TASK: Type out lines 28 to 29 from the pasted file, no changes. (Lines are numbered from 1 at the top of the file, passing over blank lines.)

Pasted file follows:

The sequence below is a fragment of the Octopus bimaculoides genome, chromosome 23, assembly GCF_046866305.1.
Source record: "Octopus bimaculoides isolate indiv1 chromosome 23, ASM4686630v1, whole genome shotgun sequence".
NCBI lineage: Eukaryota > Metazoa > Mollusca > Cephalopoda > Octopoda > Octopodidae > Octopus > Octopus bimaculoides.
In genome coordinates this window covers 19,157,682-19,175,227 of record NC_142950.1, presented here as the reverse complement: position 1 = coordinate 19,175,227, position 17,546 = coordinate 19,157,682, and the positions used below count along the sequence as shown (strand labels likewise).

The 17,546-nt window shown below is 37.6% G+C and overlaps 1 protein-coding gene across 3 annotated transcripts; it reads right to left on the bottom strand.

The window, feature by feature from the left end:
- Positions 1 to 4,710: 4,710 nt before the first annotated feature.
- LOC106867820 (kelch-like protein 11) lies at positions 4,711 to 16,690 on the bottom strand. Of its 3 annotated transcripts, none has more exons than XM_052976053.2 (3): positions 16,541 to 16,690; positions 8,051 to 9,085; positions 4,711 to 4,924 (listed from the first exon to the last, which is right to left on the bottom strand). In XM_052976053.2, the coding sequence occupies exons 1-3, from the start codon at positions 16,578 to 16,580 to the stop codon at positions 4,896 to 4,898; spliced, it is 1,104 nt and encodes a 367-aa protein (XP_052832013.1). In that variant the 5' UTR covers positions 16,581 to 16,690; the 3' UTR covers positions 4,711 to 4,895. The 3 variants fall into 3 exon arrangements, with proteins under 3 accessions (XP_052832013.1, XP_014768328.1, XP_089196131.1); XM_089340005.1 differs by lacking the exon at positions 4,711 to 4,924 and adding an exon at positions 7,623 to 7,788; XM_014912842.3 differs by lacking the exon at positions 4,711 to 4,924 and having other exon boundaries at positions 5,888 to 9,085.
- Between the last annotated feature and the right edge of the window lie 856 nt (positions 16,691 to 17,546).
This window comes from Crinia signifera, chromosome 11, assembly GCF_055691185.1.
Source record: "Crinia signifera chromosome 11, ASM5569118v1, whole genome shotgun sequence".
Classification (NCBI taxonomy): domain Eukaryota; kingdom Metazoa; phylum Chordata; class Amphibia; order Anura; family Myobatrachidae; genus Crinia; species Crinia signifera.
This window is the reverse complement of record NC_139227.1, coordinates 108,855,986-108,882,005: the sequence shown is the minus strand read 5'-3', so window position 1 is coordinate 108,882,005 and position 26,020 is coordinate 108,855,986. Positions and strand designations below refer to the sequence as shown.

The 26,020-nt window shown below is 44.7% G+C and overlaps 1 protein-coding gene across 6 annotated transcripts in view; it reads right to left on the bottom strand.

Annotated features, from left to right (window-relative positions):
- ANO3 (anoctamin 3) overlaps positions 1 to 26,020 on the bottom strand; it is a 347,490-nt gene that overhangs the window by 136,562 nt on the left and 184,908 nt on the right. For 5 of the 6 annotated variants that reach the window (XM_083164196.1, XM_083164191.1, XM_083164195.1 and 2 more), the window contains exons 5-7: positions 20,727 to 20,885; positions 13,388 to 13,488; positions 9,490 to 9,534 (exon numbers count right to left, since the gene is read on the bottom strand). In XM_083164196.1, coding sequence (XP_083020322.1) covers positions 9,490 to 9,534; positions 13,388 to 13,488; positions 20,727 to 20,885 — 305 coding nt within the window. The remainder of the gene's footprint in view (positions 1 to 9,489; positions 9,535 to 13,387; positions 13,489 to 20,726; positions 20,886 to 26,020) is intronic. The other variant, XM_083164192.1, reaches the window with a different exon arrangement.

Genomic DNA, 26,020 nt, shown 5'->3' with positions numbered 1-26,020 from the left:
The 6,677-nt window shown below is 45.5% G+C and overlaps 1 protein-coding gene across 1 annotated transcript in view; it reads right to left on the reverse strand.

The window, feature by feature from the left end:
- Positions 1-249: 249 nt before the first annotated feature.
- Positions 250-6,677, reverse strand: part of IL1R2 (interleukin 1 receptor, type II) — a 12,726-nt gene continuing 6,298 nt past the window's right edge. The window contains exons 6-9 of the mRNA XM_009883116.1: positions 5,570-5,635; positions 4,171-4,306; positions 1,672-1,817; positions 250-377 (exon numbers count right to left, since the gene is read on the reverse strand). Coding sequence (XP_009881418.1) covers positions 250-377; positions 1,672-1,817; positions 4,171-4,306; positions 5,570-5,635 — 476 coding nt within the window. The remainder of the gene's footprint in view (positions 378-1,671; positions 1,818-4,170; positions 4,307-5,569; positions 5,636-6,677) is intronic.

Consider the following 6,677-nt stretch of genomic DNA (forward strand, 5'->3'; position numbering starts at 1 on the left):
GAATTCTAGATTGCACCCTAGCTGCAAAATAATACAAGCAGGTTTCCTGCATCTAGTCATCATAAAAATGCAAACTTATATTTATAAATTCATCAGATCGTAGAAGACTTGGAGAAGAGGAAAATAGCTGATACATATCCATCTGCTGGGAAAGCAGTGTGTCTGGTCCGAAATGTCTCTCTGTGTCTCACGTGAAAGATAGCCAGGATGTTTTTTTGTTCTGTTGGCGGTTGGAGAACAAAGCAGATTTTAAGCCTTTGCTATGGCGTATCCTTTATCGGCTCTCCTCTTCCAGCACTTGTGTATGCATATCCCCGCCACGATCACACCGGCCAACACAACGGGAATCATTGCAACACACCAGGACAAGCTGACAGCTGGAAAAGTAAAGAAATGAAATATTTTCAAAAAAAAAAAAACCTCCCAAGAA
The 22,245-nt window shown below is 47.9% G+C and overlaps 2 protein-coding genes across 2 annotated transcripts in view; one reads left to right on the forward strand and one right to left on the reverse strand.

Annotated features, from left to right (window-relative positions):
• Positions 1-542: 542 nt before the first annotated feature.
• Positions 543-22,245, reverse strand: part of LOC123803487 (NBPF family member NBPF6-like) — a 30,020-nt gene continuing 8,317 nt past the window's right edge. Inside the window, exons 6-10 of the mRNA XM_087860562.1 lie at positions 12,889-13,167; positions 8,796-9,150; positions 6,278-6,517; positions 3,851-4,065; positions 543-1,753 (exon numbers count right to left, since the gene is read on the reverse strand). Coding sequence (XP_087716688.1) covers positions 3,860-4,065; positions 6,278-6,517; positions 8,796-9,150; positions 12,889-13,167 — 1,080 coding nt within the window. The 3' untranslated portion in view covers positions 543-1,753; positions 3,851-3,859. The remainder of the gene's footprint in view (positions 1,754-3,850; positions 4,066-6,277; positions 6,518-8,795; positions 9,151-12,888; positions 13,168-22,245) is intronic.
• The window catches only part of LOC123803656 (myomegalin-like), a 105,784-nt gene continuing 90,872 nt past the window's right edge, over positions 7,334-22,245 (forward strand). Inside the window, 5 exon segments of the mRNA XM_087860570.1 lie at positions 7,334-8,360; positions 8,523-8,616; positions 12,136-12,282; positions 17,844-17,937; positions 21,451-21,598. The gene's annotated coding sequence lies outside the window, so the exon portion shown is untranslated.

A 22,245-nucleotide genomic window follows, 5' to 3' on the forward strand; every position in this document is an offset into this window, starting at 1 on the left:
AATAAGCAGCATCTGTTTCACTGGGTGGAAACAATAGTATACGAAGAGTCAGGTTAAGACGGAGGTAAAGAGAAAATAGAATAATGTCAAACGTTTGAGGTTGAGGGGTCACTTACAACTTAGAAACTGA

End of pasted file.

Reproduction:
• The window catches only part of LOC123803656 (myomegalin-like), a 105,784-nt gene continuing 90,872 nt past the window's right edge, over positions 7,334-22,245 (forward strand). Inside the window, 5 exon segments of the mRNA XM_087860570.1 lie at positions 7,334-8,360; positions 8,523-8,616; positions 12,136-12,282; positions 17,844-17,937; positions 21,451-21,598. The gene's annotated coding sequence lies outside the window, so the exon portion shown is untranslated.

A 22,245-nucleotide genomic window follows, 5' to 3' on the forward strand; every position in this document is an offset into this window, starting at 1 on the left: